FRUITS OF LABOR – Review by Carol Cling
Whenever I pick up strawberries at the supermarket, I always check to see where they’re from.
That’s because I’m from California’s Orange County, where strawberries once reigned as a leading agricultural crop.
These days, subdivisions have supplanted strawberries (and citrus) in Orange County — and Northern California’s Watsonville reigns as a strawberry capital. (The locals call it “Fresaville,” using the Spanish word for “strawberry.”)
But now that I’ve seen Fruits of Labor, whenever I pick up a box of strawberries, I’ll be thinking of Ashley Solis Pavon.
She’s the focus of director Emily Cohen Ibanez’s documentary, a days-in-the-life portrait of a high school senior whose life is a far cry from the carefree teen sprees usually seen on screen.
Sure, Ashley’s excited about finding the perfect sparkly prom dress. She likes to get her nails done and basks in the quiet affection of her boyfriend Adrian.
But she’s also anxious about being able to graduate with the class of 2018 — in part because she spends her overnight hours working the graveyard shift in a strawberry processing plant to help support her family.
She also toils in the Watsonville strawberry fields that seem to go on forever, carefully picking ripe berries and packing them in plastic boxes destined for grocery shelves.
After a shift, “my body stinks of strawberries and work,” Ashley admits. But it’s tough to get into the shower — because 12 people share the one bathroom in their run-down house.
At 18, Ashley’s the oldest of four siblings. Her 16-year-old brother Ashford concentrates on skateboarding, video games and his girlfriend Ximena. (And what happens if Ximena gets pregnant?)
Mom Beatriz, stoic and careworn, is too busy cleaning homes seven days a week in coastal Santa Cruz and Monterey to spend much time with Ashley, Ashford and their younger siblings Ashlynn and Ashby.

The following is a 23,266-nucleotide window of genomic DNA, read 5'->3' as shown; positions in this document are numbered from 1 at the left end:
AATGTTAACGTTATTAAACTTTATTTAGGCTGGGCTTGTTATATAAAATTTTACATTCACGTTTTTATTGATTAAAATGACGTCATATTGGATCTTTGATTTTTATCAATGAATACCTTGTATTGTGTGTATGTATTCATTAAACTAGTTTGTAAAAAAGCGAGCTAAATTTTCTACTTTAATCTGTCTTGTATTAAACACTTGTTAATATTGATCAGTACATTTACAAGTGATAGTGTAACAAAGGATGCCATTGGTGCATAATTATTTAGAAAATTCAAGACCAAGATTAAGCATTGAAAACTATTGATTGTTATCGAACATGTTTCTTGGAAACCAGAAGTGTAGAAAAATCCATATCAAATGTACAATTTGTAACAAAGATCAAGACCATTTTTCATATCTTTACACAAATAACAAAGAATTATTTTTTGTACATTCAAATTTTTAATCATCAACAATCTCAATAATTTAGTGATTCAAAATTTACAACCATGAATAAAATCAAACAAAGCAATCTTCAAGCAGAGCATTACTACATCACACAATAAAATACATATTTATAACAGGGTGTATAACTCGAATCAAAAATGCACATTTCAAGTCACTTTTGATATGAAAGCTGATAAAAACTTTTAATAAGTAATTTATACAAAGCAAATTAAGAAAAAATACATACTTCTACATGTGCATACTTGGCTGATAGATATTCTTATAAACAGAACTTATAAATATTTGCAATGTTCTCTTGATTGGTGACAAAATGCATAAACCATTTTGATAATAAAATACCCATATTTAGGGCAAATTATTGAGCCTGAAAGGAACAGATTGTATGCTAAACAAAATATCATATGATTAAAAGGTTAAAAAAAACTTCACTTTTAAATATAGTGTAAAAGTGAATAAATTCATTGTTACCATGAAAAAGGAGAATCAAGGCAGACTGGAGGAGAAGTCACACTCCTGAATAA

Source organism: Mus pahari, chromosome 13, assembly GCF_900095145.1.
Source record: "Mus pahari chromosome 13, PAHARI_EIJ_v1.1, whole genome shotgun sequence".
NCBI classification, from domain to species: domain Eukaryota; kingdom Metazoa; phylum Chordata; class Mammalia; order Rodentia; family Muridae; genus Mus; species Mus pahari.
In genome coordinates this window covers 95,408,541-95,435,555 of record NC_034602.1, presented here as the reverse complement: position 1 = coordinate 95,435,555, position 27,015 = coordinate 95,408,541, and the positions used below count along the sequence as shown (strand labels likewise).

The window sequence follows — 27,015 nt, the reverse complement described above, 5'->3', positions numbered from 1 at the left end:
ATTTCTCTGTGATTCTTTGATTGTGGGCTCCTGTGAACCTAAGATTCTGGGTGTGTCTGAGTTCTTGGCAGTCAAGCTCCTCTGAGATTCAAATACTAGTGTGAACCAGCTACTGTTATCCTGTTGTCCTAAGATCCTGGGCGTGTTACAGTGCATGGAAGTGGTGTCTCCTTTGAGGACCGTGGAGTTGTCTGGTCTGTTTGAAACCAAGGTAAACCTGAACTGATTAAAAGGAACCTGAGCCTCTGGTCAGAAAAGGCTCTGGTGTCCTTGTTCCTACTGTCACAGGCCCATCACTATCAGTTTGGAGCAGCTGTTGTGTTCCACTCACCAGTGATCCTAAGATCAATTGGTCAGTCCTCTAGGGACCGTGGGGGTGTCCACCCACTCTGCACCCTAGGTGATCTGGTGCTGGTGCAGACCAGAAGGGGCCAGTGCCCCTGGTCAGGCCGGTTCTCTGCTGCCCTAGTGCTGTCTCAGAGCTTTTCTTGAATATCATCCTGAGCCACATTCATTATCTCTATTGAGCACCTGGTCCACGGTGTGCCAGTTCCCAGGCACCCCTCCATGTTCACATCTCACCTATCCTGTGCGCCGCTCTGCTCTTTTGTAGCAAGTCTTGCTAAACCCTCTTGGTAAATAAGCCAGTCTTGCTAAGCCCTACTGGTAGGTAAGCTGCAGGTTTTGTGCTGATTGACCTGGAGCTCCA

All the kids’ names begin with “Ash,” symbolizing the roots Beatriz hopes her children have in their birthplace, the U.S. As an undocumented native of Mexico, however, Beatriz is plenty worried about what will happen if immigration authorities deport her, as they did a neighbor.
Co-written by Ashley herself, with pensive and sometimes poetic narration that reflects her ancestors’ storytelling traditions, Fruits of Labor offers an intimate look at those struggling to even have a chance to achieve dreams so many others take for granted.
Throughout the documentary, director Ibanez pairs voice-overs from Ashley and Beatriz with vérité footage depicting their day-to-day challenges.
These slices of life are never less than intriguing. But Ibanez distractingly augments them with symbolic animated and time-lapse sequences that show blossoms blooming, butterflies emerging from cocoons and other arty images that undercut the narrative’s true grit.
Throughout, there’s also a disconcerting tendency to tell rather than show, as when Ashley finally makes it to the prom, after all the preparation and primping and anxiety, and — boom! — it’s graduation time!
Despite these distractions, however, Fruits of Labor delivers a frequently moving portrait of personal growth — and undeniable food for thought.